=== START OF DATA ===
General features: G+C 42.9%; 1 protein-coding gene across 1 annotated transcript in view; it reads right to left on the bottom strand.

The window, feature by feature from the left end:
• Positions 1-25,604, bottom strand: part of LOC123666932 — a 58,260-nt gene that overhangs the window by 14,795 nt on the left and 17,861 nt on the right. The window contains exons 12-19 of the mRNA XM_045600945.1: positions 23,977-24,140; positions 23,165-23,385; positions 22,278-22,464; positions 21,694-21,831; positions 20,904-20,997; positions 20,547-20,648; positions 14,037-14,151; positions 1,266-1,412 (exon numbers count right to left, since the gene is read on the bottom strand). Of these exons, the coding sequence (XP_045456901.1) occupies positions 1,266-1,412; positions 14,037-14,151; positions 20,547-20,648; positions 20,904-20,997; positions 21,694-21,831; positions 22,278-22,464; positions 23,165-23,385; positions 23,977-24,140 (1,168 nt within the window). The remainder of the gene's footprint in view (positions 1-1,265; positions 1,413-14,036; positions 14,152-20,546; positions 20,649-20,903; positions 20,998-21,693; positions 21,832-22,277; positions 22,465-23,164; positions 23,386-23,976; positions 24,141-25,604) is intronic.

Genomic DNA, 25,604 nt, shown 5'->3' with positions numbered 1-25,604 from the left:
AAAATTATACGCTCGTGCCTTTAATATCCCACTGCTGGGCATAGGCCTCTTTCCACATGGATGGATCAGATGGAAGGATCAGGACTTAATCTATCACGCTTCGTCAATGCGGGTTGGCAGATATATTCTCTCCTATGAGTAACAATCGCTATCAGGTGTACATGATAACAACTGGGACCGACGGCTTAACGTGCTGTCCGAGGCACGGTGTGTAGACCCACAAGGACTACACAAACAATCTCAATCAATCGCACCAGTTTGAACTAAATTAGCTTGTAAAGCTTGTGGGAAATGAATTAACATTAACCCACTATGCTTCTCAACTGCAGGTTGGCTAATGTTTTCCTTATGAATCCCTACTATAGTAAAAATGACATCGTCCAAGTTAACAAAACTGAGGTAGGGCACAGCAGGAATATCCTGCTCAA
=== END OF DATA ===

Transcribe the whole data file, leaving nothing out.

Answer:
General features: G+C 42.9%; 1 protein-coding gene across 1 annotated transcript in view; it reads right to left on the bottom strand.

The window, feature by feature from the left end:
• Positions 1-25,604, bottom strand: part of LOC123666932 — a 58,260-nt gene that overhangs the window by 14,795 nt on the left and 17,861 nt on the right. The window contains exons 12-19 of the mRNA XM_045600945.1: positions 23,977-24,140; positions 23,165-23,385; positions 22,278-22,464; positions 21,694-21,831; positions 20,904-20,997; positions 20,547-20,648; positions 14,037-14,151; positions 1,266-1,412 (exon numbers count right to left, since the gene is read on the bottom strand). Of these exons, the coding sequence (XP_045456901.1) occupies positions 1,266-1,412; positions 14,037-14,151; positions 20,547-20,648; positions 20,904-20,997; positions 21,694-21,831; positions 22,278-22,464; positions 23,165-23,385; positions 23,977-24,140 (1,168 nt within the window). The remainder of the gene's footprint in view (positions 1-1,265; positions 1,413-14,036; positions 14,152-20,546; positions 20,649-20,903; positions 20,998-21,693; positions 21,832-22,277; positions 22,465-23,164; positions 23,386-23,976; positions 24,141-25,604) is intronic.

Genomic DNA, 25,604 nt, shown 5'->3' with positions numbered 1-25,604 from the left:
AAAATTATACGCTCGTGCCTTTAATATCCCACTGCTGGGCATAGGCCTCTTTCCACATGGATGGATCAGATGGAAGGATCAGGACTTAATCTATCACGCTTCGTCAATGCGGGTTGGCAGATATATTCTCTCCTATGAGTAACAATCGCTATCAGGTGTACATGATAACAACTGGGACCGACGGCTTAACGTGCTGTCCGAGGCACGGTGTGTAGACCCACAAGGACTACACAAACAATCTCAATCAATCGCACCAGTTTGAACTAAATTAGCTTGTAAAGCTTGTGGGAAATGAATTAACATTAACCCACTATGCTTCTCAACTGCAGGTTGGCTAATGTTTTCCTTATGAATCCCTACTATAGTAAAAATGACATCGTCCAAGTTAACAAAACTGAGGTAGGGCACAGCAGGAATATCCTGCTCAA